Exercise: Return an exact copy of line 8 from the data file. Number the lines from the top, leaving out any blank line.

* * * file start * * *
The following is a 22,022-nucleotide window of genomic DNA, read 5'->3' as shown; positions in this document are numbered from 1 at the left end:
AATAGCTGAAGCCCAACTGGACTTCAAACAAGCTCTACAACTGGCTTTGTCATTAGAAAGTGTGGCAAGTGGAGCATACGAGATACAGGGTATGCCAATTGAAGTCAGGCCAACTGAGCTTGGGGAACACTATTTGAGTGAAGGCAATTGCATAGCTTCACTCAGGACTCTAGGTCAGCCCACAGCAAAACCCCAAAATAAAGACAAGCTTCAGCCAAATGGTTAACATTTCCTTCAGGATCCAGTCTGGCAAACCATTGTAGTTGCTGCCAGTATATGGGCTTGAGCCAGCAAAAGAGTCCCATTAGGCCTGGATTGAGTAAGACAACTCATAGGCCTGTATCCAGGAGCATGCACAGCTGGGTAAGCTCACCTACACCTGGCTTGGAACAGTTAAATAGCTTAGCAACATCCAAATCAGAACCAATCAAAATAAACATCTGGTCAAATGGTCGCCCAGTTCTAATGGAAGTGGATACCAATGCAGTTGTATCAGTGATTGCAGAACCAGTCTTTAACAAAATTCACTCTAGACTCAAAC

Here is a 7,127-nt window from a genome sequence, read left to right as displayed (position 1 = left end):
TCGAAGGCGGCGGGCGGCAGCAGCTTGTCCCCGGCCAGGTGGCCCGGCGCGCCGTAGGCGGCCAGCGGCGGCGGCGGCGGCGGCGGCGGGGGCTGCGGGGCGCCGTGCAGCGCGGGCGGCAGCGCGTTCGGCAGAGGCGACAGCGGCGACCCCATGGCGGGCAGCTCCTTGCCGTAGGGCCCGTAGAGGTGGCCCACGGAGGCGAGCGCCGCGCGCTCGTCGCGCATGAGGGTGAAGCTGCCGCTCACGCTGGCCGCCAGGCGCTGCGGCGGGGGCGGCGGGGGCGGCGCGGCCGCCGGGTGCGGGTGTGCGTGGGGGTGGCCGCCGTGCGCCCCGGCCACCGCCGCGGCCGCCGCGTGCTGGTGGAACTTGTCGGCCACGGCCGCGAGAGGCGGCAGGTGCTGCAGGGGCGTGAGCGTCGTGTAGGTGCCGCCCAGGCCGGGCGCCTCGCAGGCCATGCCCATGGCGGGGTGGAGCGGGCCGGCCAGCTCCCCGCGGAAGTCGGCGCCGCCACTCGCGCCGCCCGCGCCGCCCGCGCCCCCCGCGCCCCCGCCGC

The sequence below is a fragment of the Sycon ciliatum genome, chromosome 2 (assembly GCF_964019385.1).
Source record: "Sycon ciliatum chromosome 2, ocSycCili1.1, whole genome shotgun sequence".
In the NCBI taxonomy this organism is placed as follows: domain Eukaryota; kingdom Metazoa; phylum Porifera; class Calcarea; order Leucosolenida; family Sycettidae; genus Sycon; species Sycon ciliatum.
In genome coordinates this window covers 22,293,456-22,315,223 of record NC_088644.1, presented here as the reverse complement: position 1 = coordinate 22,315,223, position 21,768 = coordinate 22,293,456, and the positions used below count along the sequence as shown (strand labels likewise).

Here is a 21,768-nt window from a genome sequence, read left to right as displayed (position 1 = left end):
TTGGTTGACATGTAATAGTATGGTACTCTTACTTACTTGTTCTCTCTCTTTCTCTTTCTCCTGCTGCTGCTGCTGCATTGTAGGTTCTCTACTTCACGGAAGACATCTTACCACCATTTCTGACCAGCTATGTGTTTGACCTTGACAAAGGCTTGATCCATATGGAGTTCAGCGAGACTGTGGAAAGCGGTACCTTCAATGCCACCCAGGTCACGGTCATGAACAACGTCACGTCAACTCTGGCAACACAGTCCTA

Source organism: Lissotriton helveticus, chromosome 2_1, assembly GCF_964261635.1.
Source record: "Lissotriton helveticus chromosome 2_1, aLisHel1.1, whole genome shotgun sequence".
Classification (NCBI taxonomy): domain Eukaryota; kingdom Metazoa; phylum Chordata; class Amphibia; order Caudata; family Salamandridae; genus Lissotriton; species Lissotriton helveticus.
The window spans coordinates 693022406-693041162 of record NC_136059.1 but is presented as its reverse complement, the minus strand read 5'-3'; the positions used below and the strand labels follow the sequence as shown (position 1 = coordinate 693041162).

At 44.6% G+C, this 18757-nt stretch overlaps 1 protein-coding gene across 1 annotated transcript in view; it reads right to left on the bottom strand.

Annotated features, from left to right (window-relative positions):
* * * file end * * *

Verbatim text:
In genome coordinates this window covers 22,293,456-22,315,223 of record NC_088644.1, presented here as the reverse complement: position 1 = coordinate 22,315,223, position 21,768 = coordinate 22,293,456, and the positions used below count along the sequence as shown (strand labels likewise).